Phosphorus & Nitrate Overloading – Agricultural practices of CAFOs are a significant source of sediment and phosphorus in Wisconsin due to high erosion rates and high phosphorus levels in agricultural soils.  Croplands supply 76 % of the sediment and 65 % of the phosphorus load in Wisconsin runoff. Nitrate is the most widespread groundwater contaminant in Wisconsin and, on a statewide basis, about 90% of the nitrate detected in groundwater is from agricultural sources (fertilizer, manure, and legumes).  Phosphorus and nitrates contribute to algal blooms in rivers, streams, and lakes and have led to hypoxic areas (dead zones) in our estuaries, Great Lakes, and Oceans.

Human Health & Welfare – Industrial agriculture can emit toxins that cause a host of illnesses for neighbors and workers (asthma, headaches, nausea, diarrhea, burning eyes, other respiratory problems) and can cause mood problems (depression, confusion, fatigue, tension) for people living and working near factory farms. In addition, the overuse of antibiotics in CAFOs facilitates drug-resistant bacteria, which is a grave danger to people.

Economic Impacts – Counties with more CAFOs trend toward lower income growth, fewer business, and less commercial activity. In addition, property values can decrease near factory farms resulting in decreased property tax revenue to support local services such as road construction and maintenance, recycling, emergency medical services and police/fire protection.

I will bring this moratorium to the next meeting of the Goose Lake Watershed District to propose that we join the dozens of organizations and communities that have already signed onto it. You can ask your local unit of government or any other organization interested in preserving Wisconsin’s environment to join the CAFO moratorium by signing on here. Individuals can sign on here. After all, if we cannot preserve plentiful clean water for all of us to enjoy, what kind of future are we leaving for our children and grandchildren?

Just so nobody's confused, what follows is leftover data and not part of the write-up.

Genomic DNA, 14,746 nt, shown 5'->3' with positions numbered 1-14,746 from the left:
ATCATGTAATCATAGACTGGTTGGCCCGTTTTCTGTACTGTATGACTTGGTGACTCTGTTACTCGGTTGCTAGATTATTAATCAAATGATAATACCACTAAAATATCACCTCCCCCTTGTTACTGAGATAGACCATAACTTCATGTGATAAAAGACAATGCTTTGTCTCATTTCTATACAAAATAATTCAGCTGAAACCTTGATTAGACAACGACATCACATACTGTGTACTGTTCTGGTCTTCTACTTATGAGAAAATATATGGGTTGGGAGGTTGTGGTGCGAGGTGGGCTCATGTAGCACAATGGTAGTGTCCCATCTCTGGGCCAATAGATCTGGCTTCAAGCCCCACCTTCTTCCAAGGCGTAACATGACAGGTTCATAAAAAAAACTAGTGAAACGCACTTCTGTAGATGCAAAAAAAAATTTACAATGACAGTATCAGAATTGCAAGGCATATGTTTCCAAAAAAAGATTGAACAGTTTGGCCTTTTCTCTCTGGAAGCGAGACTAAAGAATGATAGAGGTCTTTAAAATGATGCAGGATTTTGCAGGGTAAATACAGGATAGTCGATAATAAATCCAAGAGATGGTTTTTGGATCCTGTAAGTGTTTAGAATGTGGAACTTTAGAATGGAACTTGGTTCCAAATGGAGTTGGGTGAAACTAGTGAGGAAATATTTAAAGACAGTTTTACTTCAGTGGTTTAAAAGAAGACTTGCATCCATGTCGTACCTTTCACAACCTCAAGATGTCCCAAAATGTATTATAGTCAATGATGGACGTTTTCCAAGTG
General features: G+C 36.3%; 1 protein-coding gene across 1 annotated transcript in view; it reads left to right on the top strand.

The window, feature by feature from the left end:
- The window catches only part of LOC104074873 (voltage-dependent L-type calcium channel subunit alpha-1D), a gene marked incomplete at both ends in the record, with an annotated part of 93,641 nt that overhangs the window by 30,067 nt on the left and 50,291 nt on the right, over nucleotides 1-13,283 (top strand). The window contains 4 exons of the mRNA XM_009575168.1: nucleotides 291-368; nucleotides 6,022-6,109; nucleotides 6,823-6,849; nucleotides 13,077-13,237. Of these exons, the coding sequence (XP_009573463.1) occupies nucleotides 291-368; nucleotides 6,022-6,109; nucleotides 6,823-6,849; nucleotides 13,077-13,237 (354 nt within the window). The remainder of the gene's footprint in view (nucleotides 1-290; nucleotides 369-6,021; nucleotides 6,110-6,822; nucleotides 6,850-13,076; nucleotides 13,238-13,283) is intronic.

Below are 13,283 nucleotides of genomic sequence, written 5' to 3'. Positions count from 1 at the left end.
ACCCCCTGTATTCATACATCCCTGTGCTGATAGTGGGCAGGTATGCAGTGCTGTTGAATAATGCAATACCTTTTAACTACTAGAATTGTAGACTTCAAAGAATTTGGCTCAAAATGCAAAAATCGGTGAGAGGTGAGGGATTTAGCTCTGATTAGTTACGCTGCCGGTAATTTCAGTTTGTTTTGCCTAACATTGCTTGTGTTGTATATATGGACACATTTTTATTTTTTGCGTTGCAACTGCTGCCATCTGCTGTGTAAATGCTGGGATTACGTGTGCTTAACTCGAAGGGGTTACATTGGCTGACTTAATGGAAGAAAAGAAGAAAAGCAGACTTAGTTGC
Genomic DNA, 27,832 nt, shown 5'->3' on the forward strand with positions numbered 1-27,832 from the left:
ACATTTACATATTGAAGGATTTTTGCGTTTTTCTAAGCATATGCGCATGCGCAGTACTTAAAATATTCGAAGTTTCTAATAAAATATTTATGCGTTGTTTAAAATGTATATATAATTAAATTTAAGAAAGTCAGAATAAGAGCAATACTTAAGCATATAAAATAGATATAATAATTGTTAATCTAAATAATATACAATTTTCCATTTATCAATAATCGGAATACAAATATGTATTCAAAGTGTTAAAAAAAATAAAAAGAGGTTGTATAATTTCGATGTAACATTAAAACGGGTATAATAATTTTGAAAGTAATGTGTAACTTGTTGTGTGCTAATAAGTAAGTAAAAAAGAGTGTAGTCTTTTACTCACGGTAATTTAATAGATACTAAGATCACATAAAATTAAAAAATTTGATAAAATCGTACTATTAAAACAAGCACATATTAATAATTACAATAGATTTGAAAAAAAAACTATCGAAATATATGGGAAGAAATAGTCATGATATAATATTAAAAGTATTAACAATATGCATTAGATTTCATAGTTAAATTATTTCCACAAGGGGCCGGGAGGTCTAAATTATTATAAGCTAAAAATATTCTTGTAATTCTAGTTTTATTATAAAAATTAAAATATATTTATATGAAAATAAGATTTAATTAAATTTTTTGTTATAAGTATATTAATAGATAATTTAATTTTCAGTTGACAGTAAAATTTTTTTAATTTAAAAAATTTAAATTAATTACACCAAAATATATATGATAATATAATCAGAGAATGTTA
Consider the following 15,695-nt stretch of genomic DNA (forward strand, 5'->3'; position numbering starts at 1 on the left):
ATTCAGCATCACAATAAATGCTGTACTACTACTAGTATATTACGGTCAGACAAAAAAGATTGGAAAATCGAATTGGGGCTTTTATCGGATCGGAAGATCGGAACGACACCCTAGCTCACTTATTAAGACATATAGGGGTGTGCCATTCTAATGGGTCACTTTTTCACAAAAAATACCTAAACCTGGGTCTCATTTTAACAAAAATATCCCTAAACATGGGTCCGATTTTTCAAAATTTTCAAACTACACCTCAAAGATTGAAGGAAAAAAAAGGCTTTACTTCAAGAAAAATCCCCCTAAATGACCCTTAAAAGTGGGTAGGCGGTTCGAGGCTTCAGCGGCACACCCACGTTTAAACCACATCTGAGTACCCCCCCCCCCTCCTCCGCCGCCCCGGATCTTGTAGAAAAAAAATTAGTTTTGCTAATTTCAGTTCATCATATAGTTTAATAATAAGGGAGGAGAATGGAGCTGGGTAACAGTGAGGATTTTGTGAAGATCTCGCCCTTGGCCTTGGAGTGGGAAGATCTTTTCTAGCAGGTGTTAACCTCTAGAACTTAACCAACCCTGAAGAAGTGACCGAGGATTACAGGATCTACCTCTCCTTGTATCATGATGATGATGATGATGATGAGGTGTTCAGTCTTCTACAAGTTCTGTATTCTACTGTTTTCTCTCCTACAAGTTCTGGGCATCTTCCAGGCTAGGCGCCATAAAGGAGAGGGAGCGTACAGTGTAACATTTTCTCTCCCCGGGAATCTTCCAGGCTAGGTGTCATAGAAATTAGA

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For more information on how I can help you accomplish effective, progressive systems change contact Jeff Spitzer-Resnick by visiting his website: Systems Change Consulting.

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Sustaining our Dreams

One of the great pleasures of life is to fulfill one’s dreams. I have been very fortunate to fulfill a number of my dreams, including finding my wife, Sheryl, with whom I have had a loving 34 year marriage; raising a deeply thoughtful and caring son, Josh, who is turning into a mature young man; engaging in a successful career as a public interest civil rights attorney for over 31 years, and living in a lovely nearly 100 year old home in welcoming neighborhood for nearly 25 years.

Sustaining each of those dreams takes effort.

  • Marriage is a constant set of intricate negotiations that, when successful, allows each partner to maintain their own independence, while simultaneously allowing the partnership to flourish.
  • Raising a child is perhaps the most difficult and rewarding thing one can do. As I have told my son on many occasions, parents do not receive an instruction manual, and all the parenting books in the world do not anticipate every single situation parents encounter while raising their children.
  • My legal career has flourished in many ways, but it has also had its challenges, particularly when two employers chose to terminate my services, failing to appreciate my efforts for the greater good.